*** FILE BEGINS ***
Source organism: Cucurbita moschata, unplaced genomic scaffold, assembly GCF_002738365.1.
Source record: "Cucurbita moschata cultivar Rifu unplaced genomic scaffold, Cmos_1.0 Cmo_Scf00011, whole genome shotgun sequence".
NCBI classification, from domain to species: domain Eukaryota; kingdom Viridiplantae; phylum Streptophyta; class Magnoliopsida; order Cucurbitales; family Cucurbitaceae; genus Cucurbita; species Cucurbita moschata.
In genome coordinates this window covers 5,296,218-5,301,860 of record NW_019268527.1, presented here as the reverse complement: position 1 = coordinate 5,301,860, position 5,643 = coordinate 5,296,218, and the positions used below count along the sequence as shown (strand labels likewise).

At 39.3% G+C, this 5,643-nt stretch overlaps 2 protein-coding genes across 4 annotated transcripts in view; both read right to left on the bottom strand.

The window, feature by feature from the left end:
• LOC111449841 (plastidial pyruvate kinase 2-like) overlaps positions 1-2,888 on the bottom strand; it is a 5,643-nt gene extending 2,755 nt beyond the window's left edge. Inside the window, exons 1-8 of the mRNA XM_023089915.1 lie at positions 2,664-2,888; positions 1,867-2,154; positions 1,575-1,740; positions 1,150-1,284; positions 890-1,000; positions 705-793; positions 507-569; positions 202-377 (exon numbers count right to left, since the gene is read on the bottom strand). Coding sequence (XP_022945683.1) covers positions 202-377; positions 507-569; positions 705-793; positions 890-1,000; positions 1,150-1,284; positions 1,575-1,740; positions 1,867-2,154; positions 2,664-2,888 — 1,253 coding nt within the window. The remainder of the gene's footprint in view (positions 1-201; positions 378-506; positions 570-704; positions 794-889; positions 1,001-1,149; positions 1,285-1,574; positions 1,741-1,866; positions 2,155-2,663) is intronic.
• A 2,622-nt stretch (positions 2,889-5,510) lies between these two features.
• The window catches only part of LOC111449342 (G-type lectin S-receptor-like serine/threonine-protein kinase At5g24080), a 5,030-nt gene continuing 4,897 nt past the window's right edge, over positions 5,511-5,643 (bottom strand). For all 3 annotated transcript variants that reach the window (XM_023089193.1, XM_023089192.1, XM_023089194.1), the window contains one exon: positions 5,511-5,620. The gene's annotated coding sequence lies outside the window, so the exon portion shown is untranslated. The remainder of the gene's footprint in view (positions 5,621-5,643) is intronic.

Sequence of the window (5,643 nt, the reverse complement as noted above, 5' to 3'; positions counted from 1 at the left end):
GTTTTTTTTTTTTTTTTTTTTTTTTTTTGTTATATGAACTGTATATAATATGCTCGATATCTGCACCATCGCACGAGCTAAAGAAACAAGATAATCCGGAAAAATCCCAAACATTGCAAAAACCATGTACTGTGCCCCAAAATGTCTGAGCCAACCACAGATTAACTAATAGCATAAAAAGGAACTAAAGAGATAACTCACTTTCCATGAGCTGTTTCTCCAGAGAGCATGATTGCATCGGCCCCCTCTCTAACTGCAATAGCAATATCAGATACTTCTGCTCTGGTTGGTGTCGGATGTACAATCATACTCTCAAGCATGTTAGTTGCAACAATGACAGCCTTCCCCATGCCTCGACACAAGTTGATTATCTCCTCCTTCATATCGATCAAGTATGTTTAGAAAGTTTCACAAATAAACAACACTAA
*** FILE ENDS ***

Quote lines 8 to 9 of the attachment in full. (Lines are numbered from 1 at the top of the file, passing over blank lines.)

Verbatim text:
• A 2,622-nt stretch (positions 2,889-5,510) lies between these two features.
• The window catches only part of LOC111449342 (G-type lectin S-receptor-like serine/threonine-protein kinase At5g24080), a 5,030-nt gene continuing 4,897 nt past the window's right edge, over positions 5,511-5,643 (bottom strand). For all 3 annotated transcript variants that reach the window (XM_023089193.1, XM_023089192.1, XM_023089194.1), the window contains one exon: positions 5,511-5,620. The gene's annotated coding sequence lies outside the window, so the exon portion shown is untranslated. The remainder of the gene's footprint in view (positions 5,621-5,643) is intronic.